I am not a supporter of a land-value tax (however it may be termed) or of Pigovian taxation in general. The idea of a Pigovian tax (however called) seems to me rather contrived, in that it assumes a perfect knowledge on the part of the taxing authority of not just which activities create negative externalities, but also the precise extent to which a particular instance of such activities creates those externalities – and, correspondingly, the precise extent of taxation needed to take the “social cost” of these activities into account. The economic distortions of taxation, relative to a tax-free free-market situation, cannot be avoided in practice, no matter what form the tax takes – though, admittedly, it can be said that some types of taxes produce greater distortions or different kinds of distortions than others. Furthermore, the idea of a Pigovian tax is unworkable in practice, because political incentives and the influence of special-interest pressure groups would surely distort the incidence of the tax to benefit those with lobbying clout. In other words, even if the exact “social cost” of every activity could be calculated, the influence of lobbyists on elected officials would result in the incidence of the tax departing from a proper reflection of that “social cost.”
The elimination of all other possible taxes would be a definite advantage of the Georgist system, though – in practice – attempts to introduce a new type of tax have seldom supplanted existing taxes but have merely resulted in yet another kind of tax alongside all others. In fact, in the United States today, we might consider the current system of property taxation to be a partially Georgist system – but the property taxes are paid alongside income, sales, excise, gift, estate, fuel, and numerous other taxes – not to mention a myriad of fees to fund specific government services.
However, let us assume that it is politically feasible to enact a single land-value tax that supplants all other taxes. Perhaps an added advantage of this simplified approach would be the reduction in the overall cost of administering tax determination and collection – which the most benevolent conceivable government would entirely pass on to the people in the form of a lower tax rate. Even in this ideal situation, why might a land-value tax still be less favorable than other possible taxes?
Consider that certain kinds of taxes can be avoided by a property-owning individual entirely. He only needs to pay an income tax if he earns taxable income. He only needs to pay a sales tax if he purchases taxable goods. He can avoid gift taxes by not giving gifts (beyond the tax-exempt amounts). If he has enough money saved up to live on, grows/produces all of his own goods, and keeps his property largely to himself, he can avoid all such taxes in theory (even though, in practice, he would admittedly be part of a small minority of the population). The similarity among these taxes (no matter their other flaws, of which there are many) is that they do not reduce current wealth kept for personal use. Property taxes are different in that they are able to actually diminish a person’s stock of wealth without that person undertaking any positive action. As long as a person owns a house, or a commercial building, or even a stretch of land for recreational use, he cannot avoid the diminution of his wealth through taxation solely due to the passage of time. An income tax only reduces one’s potential earning opportunities. A sales tax only reduces one’s potential purchasing power if one chooses to make purchases. A property tax, however, reduces one’s existing stock of wealth, no matter what one chooses to do. Thus, with all other things (including the total tax collected) being equal, a property tax is more adverse to an individual because it compels him to engage in positive actions in order to maintain his present wealth, rather than merely discouraging the individual from undertaking certain additional activities that might be taxed to a greater extent than he might prefer.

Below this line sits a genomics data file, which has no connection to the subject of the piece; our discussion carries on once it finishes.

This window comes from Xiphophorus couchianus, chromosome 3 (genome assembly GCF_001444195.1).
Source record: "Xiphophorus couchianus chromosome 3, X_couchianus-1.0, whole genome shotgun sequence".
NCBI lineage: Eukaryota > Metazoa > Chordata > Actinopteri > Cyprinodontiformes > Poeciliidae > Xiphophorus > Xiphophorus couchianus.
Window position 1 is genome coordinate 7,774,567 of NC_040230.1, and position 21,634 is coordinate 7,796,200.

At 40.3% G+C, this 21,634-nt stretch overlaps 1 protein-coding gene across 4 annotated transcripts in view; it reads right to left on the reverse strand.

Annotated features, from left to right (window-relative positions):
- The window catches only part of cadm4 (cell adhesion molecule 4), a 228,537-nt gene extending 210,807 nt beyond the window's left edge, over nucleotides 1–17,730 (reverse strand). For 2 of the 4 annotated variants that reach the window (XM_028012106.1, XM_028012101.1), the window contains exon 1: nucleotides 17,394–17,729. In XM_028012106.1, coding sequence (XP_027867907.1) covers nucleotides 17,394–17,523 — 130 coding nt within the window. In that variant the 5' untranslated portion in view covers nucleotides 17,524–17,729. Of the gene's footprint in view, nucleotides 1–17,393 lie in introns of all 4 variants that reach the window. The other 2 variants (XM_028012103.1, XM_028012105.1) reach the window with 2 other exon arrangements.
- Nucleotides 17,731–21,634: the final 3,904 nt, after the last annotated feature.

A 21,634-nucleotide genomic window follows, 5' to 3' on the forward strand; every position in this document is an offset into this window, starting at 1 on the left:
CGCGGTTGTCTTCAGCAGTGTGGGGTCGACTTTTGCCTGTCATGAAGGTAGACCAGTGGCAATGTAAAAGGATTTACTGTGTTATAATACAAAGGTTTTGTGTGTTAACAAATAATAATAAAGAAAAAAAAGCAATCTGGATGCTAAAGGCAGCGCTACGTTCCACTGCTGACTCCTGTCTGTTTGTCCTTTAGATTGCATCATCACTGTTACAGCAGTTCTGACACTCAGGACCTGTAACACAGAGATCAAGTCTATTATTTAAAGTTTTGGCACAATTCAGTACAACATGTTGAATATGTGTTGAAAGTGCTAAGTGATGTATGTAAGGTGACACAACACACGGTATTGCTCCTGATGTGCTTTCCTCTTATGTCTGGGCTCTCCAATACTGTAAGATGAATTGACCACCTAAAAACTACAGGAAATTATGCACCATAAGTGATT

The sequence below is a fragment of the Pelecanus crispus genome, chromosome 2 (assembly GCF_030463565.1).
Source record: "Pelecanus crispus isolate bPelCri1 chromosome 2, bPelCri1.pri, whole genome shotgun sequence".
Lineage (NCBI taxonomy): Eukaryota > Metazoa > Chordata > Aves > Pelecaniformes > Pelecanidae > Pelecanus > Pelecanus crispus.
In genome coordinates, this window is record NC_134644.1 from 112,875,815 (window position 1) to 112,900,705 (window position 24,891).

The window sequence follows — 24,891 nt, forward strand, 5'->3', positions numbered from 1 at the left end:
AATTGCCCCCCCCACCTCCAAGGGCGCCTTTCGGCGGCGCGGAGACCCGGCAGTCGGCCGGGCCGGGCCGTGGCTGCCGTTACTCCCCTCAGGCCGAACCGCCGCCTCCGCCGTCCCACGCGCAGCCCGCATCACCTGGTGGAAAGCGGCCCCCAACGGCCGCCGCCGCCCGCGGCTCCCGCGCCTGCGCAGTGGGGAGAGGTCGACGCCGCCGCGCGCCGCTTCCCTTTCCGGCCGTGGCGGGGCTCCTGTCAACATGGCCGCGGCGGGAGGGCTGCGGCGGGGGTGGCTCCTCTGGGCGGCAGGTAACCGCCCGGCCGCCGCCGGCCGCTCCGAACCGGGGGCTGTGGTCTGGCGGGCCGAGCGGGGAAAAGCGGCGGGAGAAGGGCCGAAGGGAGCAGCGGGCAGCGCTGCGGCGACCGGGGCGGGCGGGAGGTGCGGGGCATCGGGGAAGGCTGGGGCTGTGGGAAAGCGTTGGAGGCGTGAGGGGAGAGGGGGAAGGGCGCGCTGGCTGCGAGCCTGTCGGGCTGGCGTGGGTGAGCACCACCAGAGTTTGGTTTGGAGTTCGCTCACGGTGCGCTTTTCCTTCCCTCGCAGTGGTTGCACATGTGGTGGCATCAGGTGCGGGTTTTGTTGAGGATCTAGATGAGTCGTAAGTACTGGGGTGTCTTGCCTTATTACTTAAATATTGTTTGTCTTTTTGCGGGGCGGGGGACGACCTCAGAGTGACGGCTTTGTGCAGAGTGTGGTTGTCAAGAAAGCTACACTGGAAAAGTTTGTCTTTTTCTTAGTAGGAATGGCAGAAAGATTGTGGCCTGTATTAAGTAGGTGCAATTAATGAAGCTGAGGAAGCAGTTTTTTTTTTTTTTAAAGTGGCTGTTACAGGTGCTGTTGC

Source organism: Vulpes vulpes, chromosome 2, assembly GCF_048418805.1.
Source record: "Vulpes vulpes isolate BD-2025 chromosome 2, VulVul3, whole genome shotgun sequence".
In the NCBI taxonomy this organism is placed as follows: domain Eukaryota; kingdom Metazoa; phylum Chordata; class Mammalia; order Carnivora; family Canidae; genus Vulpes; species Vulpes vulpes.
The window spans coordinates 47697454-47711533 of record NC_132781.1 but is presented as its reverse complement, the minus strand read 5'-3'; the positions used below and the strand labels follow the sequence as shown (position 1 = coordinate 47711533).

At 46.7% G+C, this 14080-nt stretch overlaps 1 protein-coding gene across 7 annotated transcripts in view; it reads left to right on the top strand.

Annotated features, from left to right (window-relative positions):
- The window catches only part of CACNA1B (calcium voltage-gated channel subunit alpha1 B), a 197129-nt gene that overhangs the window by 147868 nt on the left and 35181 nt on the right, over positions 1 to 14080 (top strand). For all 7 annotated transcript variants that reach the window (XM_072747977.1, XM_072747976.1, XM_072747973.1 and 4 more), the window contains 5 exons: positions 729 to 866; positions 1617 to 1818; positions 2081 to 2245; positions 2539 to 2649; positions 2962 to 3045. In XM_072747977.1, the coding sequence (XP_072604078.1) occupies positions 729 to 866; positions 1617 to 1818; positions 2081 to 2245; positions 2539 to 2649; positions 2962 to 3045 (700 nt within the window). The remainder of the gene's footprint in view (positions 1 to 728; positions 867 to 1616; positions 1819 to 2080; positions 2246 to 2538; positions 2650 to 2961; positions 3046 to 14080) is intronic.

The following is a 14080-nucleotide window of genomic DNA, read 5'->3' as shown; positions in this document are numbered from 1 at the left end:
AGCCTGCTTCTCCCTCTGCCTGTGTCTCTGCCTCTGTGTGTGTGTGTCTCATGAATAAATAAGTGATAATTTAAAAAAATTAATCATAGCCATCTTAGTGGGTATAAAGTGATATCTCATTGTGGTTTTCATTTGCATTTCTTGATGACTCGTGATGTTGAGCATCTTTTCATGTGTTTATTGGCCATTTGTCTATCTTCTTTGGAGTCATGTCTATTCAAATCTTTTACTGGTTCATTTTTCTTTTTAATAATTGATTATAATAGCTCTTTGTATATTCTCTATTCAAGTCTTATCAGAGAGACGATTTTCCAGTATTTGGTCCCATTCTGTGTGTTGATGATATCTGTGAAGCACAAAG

A Georgist land-value tax is different from the current American property tax in that it taxes the land only and not the manmade improvements on that land. In this respect, the land-value tax is superior. It would probably encourage significant vertical building by landowners/occupants in order to increase the amount of improvements per unit of land. However, it would also probably result in large stretches of land being unoccupied and unused, because there would be a sub-optimal level of interest in developing that land, as the owners/occupants would be responsible for paying tax. This may make the unfortunate phenomenon of urban congestion common even in less populated areas.